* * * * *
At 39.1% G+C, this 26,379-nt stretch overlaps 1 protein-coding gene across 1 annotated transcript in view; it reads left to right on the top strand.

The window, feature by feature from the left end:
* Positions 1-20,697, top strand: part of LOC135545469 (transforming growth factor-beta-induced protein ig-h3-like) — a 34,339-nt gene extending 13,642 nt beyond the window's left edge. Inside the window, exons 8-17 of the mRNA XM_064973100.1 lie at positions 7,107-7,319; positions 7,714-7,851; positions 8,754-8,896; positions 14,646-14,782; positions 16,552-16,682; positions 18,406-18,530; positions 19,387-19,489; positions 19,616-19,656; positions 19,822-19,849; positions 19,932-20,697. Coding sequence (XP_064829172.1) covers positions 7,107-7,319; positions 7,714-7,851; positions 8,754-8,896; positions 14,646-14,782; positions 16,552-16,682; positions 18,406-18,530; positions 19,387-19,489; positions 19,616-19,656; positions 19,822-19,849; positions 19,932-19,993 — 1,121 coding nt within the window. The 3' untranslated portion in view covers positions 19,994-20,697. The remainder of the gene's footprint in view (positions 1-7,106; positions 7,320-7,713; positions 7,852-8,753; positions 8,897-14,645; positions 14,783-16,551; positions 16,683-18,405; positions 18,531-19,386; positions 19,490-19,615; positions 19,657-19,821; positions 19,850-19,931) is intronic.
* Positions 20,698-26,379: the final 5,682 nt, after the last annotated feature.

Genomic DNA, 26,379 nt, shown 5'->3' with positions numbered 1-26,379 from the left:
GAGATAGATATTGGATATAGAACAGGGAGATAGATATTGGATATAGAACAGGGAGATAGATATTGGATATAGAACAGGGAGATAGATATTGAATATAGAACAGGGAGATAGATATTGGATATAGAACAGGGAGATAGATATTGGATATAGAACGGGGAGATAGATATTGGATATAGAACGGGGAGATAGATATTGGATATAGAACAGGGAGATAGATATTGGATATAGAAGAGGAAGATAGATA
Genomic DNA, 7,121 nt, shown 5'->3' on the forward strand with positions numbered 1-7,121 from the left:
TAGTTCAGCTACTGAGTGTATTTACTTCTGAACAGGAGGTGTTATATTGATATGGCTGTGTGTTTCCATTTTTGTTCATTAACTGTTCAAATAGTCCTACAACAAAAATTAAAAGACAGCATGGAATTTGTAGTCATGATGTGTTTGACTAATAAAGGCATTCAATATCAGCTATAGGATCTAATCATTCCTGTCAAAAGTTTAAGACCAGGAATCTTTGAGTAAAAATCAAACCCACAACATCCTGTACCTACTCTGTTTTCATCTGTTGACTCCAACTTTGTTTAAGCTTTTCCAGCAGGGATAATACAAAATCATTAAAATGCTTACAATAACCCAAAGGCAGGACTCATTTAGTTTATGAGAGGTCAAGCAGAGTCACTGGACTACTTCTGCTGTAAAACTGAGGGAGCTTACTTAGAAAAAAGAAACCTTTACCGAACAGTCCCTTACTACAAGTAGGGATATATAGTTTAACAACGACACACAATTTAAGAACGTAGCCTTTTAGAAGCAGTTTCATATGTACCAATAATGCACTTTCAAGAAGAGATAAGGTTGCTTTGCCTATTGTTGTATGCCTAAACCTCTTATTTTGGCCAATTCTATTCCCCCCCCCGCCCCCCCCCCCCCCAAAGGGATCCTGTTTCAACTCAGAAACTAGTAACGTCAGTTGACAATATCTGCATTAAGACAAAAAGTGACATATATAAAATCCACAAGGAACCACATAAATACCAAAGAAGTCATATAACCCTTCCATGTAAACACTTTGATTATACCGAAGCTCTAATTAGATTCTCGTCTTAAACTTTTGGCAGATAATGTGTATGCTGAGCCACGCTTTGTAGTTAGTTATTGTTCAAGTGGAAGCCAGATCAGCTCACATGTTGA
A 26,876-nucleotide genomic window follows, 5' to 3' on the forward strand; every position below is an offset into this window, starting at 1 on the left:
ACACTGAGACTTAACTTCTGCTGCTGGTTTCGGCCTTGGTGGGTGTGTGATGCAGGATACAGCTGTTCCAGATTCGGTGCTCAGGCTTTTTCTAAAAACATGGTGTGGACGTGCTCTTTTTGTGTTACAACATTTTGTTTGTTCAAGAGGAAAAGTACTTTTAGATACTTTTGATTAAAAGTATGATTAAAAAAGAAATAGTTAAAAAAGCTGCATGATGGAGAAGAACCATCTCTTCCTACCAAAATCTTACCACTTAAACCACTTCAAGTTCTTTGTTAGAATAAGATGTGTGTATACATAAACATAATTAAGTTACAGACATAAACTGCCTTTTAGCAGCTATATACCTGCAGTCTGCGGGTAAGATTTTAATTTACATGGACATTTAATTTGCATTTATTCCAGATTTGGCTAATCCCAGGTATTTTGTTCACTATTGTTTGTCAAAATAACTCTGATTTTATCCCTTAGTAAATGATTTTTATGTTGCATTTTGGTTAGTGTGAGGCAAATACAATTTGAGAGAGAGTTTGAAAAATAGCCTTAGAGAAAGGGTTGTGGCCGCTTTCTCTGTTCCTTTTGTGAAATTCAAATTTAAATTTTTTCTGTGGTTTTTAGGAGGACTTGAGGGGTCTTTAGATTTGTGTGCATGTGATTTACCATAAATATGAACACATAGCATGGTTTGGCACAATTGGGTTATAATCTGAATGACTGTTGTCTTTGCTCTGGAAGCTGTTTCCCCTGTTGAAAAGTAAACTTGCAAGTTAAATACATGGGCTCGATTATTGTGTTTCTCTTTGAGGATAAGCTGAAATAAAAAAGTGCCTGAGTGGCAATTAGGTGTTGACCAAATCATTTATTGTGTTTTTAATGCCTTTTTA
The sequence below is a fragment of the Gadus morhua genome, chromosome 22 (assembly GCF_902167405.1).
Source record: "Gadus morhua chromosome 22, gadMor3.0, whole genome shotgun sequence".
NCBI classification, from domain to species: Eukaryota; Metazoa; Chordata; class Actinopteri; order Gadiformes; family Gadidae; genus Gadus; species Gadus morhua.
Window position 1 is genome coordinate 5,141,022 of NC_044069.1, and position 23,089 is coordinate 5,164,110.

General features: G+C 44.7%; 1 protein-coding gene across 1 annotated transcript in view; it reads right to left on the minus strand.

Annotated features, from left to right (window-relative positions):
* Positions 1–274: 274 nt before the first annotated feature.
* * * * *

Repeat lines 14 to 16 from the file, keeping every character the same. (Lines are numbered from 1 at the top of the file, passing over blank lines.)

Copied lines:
Window position 1 is genome coordinate 5,141,022 of NC_044069.1, and position 23,089 is coordinate 5,164,110.

General features: G+C 44.7%; 1 protein-coding gene across 1 annotated transcript in view; it reads right to left on the minus strand.

Annotated features, from left to right (window-relative positions):